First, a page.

Principles of Microeconomics

By Peter Else; Peter Curwen | Go to book overview

CHAPTER TEN

COSTS AND COST FUNCTIONS

Introduction

In the last chapter the costs incurred by a firm were introduced as the sum of the costs of all the inputs employed, or in symbolic terms as

C = p1y1 + p2y2 + , . . ., pnyn,

(10.1)

where C represents total costs, y1, y2, . . . yn the quantities of the various inputs employed and p1, p2, . . . pn their respective prices. Further, it was also pointed out that a profit-maximizing firm must seek to use the specific bundle of inputs that minimizes its costs, and to adjust its use of inputs, as it adjusts its output, along a particular expansion path, which is determined by the underlying production function and relative input prices. Points along that expansion path then determine the specific relationship between costs and output, constituting the firm’s cost function, which can, therefore, be expressed as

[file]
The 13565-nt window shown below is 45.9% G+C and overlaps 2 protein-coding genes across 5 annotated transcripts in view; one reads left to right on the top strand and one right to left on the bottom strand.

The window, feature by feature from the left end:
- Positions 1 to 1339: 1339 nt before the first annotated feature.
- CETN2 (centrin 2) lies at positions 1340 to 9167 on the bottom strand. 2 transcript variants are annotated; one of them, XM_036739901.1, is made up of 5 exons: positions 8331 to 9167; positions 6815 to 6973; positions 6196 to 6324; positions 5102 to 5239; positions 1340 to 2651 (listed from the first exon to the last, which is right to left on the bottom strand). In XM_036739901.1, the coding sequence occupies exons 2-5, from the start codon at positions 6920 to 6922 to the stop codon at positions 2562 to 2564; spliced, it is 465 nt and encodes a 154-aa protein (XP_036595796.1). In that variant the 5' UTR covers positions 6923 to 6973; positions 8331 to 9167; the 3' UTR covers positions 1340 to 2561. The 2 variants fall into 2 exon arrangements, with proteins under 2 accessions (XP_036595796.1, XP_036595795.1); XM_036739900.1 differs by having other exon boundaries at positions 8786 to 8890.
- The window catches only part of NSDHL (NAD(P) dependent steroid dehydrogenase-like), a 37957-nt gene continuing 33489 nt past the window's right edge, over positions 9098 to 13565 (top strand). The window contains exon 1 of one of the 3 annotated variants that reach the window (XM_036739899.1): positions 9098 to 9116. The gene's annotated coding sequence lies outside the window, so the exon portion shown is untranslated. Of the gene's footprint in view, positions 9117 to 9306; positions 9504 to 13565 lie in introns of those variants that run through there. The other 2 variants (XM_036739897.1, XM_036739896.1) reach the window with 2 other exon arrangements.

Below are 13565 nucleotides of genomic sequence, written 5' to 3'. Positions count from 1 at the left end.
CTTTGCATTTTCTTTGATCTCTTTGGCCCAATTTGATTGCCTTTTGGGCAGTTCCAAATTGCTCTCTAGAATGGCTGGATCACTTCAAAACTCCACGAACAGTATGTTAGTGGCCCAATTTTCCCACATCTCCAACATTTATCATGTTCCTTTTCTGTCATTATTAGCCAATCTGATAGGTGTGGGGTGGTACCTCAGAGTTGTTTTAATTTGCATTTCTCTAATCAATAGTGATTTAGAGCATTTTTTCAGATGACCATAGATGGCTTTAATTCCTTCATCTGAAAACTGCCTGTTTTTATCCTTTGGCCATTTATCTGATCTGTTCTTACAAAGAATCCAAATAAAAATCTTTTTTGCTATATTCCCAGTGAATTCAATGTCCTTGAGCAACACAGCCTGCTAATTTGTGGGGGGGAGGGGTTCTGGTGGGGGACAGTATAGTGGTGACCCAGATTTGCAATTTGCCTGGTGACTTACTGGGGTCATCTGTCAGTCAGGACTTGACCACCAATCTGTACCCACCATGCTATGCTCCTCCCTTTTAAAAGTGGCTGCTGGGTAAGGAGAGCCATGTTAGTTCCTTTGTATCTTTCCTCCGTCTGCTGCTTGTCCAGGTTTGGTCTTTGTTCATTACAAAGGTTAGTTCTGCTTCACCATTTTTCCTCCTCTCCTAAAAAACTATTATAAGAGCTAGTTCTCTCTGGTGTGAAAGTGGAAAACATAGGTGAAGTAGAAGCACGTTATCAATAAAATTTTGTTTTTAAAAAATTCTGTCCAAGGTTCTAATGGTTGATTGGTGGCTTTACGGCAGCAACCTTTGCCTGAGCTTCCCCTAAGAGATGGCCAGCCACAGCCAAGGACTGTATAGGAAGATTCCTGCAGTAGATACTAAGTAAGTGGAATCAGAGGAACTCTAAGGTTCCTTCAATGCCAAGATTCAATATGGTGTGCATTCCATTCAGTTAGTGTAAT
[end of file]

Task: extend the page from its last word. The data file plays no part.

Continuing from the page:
C = F(q),

(10.2)

where, adapting the basic production function expression (9.1),

q = f(y1*, y2*, . . ., yn*),

in which y1*, y2*, . . . yn* define the cost-minimizing input quantities used in the production of output, q.

As the cost function is essentially the relationship between costs and outputs along an expansion path, it is strictly defined for given input prices. This means that any change in input prices leads to a shift in the cost function, reflecting the associated change in the position of the expansion path. In practice, of course, the input prices faced by a firm may be subject to frequent change, but our main concern in this chapter is to examine the basic relationship between costs and output with given input prices. So far, however, it has been implied that each input, whether it is a labour, capital or material input, has its readily identifiable price, which constitutes the cost to the firm of using it. In fact this is not always the case, so before discussing the form of the cost function we must consider what the cost of using an input might be. But, even more fundamentally, we must start by attempting to clarify the meaning of cost that is relevant to our analysis.

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